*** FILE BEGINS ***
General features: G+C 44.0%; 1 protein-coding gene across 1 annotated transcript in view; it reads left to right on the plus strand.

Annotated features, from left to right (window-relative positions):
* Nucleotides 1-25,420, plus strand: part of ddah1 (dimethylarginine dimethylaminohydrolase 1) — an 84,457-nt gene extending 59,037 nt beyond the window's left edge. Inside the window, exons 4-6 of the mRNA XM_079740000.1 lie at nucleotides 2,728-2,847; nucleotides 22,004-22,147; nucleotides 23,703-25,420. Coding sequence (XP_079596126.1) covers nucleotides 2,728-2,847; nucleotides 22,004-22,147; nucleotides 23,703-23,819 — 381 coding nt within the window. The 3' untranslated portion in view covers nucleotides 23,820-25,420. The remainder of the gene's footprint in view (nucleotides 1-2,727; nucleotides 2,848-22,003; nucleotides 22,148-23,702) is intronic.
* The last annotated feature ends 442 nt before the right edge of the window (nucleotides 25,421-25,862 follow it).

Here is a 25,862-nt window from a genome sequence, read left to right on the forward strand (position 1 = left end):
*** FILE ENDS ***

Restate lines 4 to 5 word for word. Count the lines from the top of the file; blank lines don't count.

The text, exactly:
* The last annotated feature ends 442 nt before the right edge of the window (nucleotides 25,421-25,862 follow it).

Here is a 25,862-nt window from a genome sequence, read left to right on the forward strand (position 1 = left end):